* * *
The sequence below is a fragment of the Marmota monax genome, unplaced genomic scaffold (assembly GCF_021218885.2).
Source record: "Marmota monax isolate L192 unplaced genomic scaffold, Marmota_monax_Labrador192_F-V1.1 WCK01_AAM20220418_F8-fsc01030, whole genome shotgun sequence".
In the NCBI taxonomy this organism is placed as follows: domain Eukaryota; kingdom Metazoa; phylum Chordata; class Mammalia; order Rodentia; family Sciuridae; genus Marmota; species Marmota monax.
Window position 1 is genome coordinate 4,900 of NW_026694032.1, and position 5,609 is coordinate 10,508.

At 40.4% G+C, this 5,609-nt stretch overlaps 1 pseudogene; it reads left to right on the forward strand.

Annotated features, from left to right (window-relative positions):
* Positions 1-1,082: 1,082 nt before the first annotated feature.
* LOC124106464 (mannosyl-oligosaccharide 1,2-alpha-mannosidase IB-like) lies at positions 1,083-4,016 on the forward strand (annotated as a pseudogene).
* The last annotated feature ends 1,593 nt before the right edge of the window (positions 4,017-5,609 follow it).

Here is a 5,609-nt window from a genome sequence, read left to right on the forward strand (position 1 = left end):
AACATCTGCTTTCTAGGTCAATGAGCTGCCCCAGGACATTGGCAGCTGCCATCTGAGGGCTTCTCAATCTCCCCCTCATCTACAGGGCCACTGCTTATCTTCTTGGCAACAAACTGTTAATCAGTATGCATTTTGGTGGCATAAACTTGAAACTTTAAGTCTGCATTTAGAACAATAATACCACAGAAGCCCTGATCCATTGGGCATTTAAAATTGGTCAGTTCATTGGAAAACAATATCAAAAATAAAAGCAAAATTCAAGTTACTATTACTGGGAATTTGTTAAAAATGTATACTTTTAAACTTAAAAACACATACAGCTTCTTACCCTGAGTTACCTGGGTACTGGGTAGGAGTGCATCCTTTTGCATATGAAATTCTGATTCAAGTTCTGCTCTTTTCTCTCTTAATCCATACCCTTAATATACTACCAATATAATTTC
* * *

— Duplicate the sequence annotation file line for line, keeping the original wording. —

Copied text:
The sequence below is a fragment of the Marmota monax genome, unplaced genomic scaffold (assembly GCF_021218885.2).
Source record: "Marmota monax isolate L192 unplaced genomic scaffold, Marmota_monax_Labrador192_F-V1.1 WCK01_AAM20220418_F8-fsc01030, whole genome shotgun sequence".
In the NCBI taxonomy this organism is placed as follows: domain Eukaryota; kingdom Metazoa; phylum Chordata; class Mammalia; order Rodentia; family Sciuridae; genus Marmota; species Marmota monax.
Window position 1 is genome coordinate 4,900 of NW_026694032.1, and position 5,609 is coordinate 10,508.

At 40.4% G+C, this 5,609-nt stretch overlaps 1 pseudogene; it reads left to right on the forward strand.

Annotated features, from left to right (window-relative positions):
* Positions 1-1,082: 1,082 nt before the first annotated feature.
* LOC124106464 (mannosyl-oligosaccharide 1,2-alpha-mannosidase IB-like) lies at positions 1,083-4,016 on the forward strand (annotated as a pseudogene).
* The last annotated feature ends 1,593 nt before the right edge of the window (positions 4,017-5,609 follow it).

Here is a 5,609-nt window from a genome sequence, read left to right on the forward strand (position 1 = left end):
AACATCTGCTTTCTAGGTCAATGAGCTGCCCCAGGACATTGGCAGCTGCCATCTGAGGGCTTCTCAATCTCCCCCTCATCTACAGGGCCACTGCTTATCTTCTTGGCAACAAACTGTTAATCAGTATGCATTTTGGTGGCATAAACTTGAAACTTTAAGTCTGCATTTAGAACAATAATACCACAGAAGCCCTGATCCATTGGGCATTTAAAATTGGTCAGTTCATTGGAAAACAATATCAAAAATAAAAGCAAAATTCAAGTTACTATTACTGGGAATTTGTTAAAAATGTATACTTTTAAACTTAAAAACACATACAGCTTCTTACCCTGAGTTACCTGGGTACTGGGTAGGAGTGCATCCTTTTGCATATGAAATTCTGATTCAAGTTCTGCTCTTTTCTCTCTTAATCCATACCCTTAATATACTACCAATATAATTTC